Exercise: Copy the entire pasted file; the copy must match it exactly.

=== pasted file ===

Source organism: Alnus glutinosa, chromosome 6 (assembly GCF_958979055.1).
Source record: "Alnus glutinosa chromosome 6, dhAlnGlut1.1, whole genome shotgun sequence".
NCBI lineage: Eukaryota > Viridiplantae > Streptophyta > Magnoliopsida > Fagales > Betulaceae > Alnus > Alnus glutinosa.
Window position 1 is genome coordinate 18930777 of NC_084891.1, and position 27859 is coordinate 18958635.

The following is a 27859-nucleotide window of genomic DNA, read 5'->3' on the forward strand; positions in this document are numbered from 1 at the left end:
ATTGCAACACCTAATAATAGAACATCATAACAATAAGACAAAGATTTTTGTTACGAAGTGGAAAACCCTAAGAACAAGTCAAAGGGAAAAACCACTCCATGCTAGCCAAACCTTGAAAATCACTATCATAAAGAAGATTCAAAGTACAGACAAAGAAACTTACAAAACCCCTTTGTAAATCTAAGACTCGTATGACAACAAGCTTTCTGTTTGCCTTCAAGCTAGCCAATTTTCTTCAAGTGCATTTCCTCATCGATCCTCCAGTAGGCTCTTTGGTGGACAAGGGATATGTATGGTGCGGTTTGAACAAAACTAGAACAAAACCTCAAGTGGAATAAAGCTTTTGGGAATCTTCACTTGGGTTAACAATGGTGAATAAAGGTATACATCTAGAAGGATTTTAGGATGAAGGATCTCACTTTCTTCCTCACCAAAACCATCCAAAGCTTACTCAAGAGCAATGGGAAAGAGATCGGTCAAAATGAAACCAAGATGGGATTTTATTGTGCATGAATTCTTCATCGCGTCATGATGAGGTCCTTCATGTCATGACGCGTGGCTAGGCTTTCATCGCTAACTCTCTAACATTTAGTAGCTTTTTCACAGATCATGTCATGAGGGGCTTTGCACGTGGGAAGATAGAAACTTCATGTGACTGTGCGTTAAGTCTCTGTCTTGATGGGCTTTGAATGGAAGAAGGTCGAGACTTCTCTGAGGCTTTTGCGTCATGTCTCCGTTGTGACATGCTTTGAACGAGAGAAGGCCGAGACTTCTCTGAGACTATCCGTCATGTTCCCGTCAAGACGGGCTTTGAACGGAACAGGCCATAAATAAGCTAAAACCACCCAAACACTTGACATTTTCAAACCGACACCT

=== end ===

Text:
Source organism: Alnus glutinosa, chromosome 6 (assembly GCF_958979055.1).
Source record: "Alnus glutinosa chromosome 6, dhAlnGlut1.1, whole genome shotgun sequence".
NCBI lineage: Eukaryota > Viridiplantae > Streptophyta > Magnoliopsida > Fagales > Betulaceae > Alnus > Alnus glutinosa.
Window position 1 is genome coordinate 18930777 of NC_084891.1, and position 27859 is coordinate 18958635.

The following is a 27859-nucleotide window of genomic DNA, read 5'->3' on the forward strand; positions in this document are numbered from 1 at the left end:
ATTGCAACACCTAATAATAGAACATCATAACAATAAGACAAAGATTTTTGTTACGAAGTGGAAAACCCTAAGAACAAGTCAAAGGGAAAAACCACTCCATGCTAGCCAAACCTTGAAAATCACTATCATAAAGAAGATTCAAAGTACAGACAAAGAAACTTACAAAACCCCTTTGTAAATCTAAGACTCGTATGACAACAAGCTTTCTGTTTGCCTTCAAGCTAGCCAATTTTCTTCAAGTGCATTTCCTCATCGATCCTCCAGTAGGCTCTTTGGTGGACAAGGGATATGTATGGTGCGGTTTGAACAAAACTAGAACAAAACCTCAAGTGGAATAAAGCTTTTGGGAATCTTCACTTGGGTTAACAATGGTGAATAAAGGTATACATCTAGAAGGATTTTAGGATGAAGGATCTCACTTTCTTCCTCACCAAAACCATCCAAAGCTTACTCAAGAGCAATGGGAAAGAGATCGGTCAAAATGAAACCAAGATGGGATTTTATTGTGCATGAATTCTTCATCGCGTCATGATGAGGTCCTTCATGTCATGACGCGTGGCTAGGCTTTCATCGCTAACTCTCTAACATTTAGTAGCTTTTTCACAGATCATGTCATGAGGGGCTTTGCACGTGGGAAGATAGAAACTTCATGTGACTGTGCGTTAAGTCTCTGTCTTGATGGGCTTTGAATGGAAGAAGGTCGAGACTTCTCTGAGGCTTTTGCGTCATGTCTCCGTTGTGACATGCTTTGAACGAGAGAAGGCCGAGACTTCTCTGAGACTATCCGTCATGTTCCCGTCAAGACGGGCTTTGAACGGAACAGGCCATAAATAAGCTAAAACCACCCAAACACTTGACATTTTCAAACCGACACCT